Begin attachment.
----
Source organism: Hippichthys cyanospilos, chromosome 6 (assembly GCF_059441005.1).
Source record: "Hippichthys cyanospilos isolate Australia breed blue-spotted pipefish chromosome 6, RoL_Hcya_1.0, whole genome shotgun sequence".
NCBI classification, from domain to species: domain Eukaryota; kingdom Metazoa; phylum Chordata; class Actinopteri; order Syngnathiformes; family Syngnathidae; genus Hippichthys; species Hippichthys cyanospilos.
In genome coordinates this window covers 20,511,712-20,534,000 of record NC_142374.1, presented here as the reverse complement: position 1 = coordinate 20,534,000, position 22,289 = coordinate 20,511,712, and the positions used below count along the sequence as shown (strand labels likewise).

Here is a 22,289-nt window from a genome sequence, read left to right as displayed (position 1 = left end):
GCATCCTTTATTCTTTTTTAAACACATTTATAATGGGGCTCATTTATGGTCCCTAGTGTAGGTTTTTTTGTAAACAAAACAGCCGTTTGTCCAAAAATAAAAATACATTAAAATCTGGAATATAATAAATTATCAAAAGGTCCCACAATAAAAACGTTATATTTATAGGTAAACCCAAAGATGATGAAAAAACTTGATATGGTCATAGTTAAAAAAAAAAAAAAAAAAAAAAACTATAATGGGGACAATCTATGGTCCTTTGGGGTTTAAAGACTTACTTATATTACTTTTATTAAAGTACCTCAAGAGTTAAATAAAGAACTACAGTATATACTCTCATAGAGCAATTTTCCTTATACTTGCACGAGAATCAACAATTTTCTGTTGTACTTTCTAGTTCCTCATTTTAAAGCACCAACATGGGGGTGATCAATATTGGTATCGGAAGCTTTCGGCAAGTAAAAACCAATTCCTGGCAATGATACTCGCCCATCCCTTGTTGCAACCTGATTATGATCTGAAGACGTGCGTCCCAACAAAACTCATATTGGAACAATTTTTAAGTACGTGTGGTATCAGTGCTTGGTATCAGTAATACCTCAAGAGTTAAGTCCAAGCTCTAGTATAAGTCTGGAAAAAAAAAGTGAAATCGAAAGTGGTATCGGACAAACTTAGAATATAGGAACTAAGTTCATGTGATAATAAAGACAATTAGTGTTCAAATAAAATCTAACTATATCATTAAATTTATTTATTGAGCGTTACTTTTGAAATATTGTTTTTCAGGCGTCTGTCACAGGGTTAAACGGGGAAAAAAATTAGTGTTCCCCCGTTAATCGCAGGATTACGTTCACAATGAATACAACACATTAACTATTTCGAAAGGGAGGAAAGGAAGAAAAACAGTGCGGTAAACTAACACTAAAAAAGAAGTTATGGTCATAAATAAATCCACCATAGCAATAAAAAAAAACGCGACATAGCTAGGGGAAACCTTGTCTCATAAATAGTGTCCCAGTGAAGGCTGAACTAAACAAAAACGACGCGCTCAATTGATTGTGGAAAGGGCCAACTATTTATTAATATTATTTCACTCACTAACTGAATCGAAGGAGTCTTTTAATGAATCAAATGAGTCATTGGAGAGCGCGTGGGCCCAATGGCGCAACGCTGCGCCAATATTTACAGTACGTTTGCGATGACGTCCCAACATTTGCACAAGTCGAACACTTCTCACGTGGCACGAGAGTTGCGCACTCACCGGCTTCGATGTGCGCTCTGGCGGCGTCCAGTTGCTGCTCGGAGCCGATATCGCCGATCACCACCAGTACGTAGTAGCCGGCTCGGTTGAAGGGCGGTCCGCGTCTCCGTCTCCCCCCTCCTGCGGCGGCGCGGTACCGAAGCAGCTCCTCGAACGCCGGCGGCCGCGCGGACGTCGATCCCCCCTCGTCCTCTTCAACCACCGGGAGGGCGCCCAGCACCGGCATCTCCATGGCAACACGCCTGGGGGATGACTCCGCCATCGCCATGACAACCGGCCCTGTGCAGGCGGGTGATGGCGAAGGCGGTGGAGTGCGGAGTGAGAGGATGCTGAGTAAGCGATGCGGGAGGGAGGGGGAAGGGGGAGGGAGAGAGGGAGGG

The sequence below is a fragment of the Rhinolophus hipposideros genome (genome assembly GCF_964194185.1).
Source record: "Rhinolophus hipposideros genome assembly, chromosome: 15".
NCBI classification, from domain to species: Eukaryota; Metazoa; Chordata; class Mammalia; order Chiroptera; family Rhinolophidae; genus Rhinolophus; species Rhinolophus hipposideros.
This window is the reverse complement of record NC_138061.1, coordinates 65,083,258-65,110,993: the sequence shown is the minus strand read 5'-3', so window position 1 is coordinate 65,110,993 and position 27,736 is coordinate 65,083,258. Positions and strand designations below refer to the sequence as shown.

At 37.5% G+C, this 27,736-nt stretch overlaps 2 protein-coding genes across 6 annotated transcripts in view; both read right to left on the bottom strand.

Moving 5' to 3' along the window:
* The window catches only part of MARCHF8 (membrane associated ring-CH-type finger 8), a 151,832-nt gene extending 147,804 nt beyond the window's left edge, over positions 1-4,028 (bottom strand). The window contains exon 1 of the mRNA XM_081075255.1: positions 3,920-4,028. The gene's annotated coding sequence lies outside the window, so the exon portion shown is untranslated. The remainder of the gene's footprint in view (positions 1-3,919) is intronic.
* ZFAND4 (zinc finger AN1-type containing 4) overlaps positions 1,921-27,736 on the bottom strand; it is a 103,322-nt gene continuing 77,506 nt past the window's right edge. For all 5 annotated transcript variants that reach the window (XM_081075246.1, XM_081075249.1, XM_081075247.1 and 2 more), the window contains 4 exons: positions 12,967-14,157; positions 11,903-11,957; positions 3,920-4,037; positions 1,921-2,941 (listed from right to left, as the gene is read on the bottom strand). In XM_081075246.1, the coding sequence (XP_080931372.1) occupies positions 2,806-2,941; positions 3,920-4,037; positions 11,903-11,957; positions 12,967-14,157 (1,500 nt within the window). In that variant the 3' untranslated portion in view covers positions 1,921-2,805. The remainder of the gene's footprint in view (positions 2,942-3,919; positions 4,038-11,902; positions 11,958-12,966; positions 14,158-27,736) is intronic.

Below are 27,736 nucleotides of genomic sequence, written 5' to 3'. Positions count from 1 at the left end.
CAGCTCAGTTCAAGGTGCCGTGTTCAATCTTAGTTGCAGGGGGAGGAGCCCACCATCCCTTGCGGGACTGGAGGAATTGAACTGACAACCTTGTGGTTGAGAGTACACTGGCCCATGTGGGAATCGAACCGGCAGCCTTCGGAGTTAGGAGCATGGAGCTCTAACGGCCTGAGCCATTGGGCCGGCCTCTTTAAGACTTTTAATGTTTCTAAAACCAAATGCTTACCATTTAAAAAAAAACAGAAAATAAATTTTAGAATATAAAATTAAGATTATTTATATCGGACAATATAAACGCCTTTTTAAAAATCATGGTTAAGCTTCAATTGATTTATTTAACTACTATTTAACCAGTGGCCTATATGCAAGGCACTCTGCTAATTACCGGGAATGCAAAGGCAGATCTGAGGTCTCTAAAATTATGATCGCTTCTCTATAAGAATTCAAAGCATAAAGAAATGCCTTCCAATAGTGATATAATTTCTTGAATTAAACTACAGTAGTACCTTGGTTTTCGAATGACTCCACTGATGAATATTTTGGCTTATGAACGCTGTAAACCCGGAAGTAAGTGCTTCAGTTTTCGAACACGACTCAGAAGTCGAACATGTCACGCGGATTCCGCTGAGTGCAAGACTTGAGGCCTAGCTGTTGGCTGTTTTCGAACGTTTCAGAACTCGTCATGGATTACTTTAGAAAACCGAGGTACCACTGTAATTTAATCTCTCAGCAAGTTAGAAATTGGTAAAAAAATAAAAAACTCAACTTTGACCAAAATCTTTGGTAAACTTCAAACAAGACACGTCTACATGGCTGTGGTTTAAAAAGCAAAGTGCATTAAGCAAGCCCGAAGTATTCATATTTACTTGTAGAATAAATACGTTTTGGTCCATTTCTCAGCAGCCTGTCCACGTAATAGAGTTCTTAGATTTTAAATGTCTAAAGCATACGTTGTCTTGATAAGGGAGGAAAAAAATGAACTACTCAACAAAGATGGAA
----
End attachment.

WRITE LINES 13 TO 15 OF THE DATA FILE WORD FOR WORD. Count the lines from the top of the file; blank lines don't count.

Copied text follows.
* The window catches only part of MARCHF8 (membrane associated ring-CH-type finger 8), a 151,832-nt gene extending 147,804 nt beyond the window's left edge, over positions 1-4,028 (bottom strand). The window contains exon 1 of the mRNA XM_081075255.1: positions 3,920-4,028. The gene's annotated coding sequence lies outside the window, so the exon portion shown is untranslated. The remainder of the gene's footprint in view (positions 1-3,919) is intronic.
* ZFAND4 (zinc finger AN1-type containing 4) overlaps positions 1,921-27,736 on the bottom strand; it is a 103,322-nt gene continuing 77,506 nt past the window's right edge. For all 5 annotated transcript variants that reach the window (XM_081075246.1, XM_081075249.1, XM_081075247.1 and 2 more), the window contains 4 exons: positions 12,967-14,157; positions 11,903-11,957; positions 3,920-4,037; positions 1,921-2,941 (listed from right to left, as the gene is read on the bottom strand). In XM_081075246.1, the coding sequence (XP_080931372.1) occupies positions 2,806-2,941; positions 3,920-4,037; positions 11,903-11,957; positions 12,967-14,157 (1,500 nt within the window). In that variant the 3' untranslated portion in view covers positions 1,921-2,805. The remainder of the gene's footprint in view (positions 2,942-3,919; positions 4,038-11,902; positions 11,958-12,966; positions 14,158-27,736) is intronic.

Below are 27,736 nucleotides of genomic sequence, written 5' to 3'. Positions count from 1 at the left end.